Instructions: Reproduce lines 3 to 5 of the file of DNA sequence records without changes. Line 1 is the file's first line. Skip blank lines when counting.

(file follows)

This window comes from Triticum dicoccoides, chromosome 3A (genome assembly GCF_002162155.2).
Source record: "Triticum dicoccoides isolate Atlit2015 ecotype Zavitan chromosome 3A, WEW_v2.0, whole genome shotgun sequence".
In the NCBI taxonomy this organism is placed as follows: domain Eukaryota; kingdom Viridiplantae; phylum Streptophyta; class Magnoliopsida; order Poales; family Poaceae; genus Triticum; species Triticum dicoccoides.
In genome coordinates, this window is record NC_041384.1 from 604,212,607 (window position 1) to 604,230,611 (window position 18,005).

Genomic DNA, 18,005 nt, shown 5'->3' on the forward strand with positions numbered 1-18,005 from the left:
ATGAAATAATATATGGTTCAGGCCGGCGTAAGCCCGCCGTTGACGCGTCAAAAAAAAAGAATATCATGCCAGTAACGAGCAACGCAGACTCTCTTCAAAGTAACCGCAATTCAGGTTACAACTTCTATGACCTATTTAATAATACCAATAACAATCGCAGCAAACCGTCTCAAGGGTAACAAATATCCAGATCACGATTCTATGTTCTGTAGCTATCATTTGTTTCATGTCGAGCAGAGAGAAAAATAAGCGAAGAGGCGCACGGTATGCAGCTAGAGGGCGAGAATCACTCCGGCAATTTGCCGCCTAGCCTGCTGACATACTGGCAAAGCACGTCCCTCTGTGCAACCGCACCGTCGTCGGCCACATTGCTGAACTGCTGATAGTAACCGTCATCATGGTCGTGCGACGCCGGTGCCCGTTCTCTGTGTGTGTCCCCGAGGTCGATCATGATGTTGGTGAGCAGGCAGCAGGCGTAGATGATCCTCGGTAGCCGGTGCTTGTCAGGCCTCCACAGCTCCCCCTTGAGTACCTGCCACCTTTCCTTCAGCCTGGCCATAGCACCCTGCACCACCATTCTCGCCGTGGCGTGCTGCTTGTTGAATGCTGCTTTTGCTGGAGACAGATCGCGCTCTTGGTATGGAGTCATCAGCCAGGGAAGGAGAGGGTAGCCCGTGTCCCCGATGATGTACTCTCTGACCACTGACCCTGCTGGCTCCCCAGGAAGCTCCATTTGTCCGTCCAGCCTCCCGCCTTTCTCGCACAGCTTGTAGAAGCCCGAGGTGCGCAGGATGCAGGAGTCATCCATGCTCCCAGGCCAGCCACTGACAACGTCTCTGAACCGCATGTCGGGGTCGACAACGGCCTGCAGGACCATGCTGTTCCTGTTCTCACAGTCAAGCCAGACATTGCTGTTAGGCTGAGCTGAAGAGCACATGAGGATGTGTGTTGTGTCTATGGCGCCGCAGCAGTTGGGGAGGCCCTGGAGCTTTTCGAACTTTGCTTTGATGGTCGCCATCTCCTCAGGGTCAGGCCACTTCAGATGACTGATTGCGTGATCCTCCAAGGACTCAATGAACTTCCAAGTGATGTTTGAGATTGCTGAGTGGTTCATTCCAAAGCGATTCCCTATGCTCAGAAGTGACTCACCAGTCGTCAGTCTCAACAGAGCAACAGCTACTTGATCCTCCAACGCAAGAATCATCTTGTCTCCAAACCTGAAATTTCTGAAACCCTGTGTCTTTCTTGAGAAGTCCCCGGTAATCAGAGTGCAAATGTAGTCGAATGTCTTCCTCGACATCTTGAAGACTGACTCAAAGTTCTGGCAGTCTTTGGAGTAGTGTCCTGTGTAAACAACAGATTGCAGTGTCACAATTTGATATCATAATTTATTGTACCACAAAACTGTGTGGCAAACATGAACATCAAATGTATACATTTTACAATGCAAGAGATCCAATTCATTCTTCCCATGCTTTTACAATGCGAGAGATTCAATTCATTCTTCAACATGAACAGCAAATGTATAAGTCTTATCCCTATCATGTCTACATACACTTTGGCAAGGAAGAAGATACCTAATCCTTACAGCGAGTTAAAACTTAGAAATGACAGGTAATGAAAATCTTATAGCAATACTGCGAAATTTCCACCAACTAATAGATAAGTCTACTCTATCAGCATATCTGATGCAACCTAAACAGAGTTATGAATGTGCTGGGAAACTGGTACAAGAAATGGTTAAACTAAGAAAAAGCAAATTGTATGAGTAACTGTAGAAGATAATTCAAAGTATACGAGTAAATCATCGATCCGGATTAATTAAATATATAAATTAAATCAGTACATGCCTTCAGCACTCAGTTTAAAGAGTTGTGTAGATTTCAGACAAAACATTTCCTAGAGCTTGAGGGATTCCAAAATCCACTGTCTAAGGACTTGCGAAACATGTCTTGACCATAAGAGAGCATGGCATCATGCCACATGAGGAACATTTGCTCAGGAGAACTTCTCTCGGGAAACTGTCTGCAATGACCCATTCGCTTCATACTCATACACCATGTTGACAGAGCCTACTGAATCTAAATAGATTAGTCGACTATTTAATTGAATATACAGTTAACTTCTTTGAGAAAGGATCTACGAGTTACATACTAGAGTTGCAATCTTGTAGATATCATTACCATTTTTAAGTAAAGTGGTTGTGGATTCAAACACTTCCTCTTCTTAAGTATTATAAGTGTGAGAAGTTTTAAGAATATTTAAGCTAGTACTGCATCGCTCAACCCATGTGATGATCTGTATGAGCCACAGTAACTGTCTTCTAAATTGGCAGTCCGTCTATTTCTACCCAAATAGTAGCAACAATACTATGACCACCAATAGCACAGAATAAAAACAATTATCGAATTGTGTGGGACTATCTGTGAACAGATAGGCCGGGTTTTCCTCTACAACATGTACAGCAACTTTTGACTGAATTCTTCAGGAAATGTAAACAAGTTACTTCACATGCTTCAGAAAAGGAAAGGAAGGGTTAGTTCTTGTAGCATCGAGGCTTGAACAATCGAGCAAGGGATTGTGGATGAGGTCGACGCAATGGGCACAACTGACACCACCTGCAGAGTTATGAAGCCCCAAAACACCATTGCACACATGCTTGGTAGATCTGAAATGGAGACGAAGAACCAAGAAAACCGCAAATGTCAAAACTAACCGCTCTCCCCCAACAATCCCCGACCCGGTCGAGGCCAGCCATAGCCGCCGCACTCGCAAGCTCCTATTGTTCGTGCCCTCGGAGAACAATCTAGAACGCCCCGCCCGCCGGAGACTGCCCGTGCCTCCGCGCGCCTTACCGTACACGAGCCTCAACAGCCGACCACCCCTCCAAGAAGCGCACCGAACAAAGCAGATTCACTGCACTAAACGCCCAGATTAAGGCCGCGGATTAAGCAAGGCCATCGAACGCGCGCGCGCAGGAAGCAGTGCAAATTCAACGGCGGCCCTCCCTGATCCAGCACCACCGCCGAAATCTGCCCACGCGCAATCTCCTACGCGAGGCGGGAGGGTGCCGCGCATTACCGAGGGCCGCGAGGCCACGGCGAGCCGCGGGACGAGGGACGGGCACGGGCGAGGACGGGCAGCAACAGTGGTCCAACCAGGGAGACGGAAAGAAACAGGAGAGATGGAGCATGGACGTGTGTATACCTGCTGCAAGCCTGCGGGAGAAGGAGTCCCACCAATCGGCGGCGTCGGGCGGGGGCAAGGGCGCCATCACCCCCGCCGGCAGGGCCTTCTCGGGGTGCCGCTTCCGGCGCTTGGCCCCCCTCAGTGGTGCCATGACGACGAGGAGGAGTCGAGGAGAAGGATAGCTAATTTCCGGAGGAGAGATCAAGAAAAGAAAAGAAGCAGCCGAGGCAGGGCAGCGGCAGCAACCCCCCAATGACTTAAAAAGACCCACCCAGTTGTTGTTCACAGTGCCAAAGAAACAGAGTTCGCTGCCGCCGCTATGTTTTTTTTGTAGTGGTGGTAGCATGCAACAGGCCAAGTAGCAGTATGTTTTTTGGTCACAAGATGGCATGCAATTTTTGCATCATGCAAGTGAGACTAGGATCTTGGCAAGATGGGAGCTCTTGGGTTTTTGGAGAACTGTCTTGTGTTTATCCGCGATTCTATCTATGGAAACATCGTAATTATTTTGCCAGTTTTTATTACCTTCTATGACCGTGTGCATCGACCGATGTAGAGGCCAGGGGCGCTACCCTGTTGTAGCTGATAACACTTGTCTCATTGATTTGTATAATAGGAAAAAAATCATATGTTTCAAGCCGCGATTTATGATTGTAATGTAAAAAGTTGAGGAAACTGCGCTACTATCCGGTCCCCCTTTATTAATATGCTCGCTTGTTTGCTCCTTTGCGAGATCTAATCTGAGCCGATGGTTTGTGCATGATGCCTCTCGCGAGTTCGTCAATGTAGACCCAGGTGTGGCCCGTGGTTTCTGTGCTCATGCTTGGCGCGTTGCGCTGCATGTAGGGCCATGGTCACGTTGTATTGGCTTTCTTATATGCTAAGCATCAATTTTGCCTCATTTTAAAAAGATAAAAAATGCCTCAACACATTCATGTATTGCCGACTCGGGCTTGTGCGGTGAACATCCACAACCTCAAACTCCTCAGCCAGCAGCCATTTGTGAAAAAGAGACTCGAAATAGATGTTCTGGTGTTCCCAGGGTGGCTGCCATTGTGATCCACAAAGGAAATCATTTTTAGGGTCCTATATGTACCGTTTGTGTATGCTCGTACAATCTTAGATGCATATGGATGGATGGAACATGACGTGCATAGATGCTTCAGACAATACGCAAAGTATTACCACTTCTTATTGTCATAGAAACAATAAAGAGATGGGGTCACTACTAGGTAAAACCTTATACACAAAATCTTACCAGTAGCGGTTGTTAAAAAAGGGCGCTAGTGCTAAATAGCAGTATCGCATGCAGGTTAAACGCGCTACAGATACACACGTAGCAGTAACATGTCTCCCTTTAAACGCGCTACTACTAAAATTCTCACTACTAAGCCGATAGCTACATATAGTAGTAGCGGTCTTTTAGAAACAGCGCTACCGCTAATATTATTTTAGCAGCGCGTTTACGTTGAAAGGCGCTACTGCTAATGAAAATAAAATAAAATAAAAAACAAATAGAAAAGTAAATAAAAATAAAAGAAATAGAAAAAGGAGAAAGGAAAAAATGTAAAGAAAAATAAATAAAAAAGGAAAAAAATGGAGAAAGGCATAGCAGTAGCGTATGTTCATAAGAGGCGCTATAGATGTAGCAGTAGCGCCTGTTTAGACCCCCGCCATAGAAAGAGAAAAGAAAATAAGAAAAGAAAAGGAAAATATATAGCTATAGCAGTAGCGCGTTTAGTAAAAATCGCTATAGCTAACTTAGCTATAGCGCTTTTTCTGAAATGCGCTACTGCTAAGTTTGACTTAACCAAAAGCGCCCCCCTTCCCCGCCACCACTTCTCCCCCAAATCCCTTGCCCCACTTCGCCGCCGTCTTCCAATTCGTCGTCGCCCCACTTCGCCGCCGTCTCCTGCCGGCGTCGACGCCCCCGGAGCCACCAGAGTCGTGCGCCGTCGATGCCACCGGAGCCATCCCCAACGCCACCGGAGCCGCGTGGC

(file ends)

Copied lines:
In the NCBI taxonomy this organism is placed as follows: domain Eukaryota; kingdom Viridiplantae; phylum Streptophyta; class Magnoliopsida; order Poales; family Poaceae; genus Triticum; species Triticum dicoccoides.
In genome coordinates, this window is record NC_041384.1 from 604,212,607 (window position 1) to 604,230,611 (window position 18,005).

Genomic DNA, 18,005 nt, shown 5'->3' on the forward strand with positions numbered 1-18,005 from the left: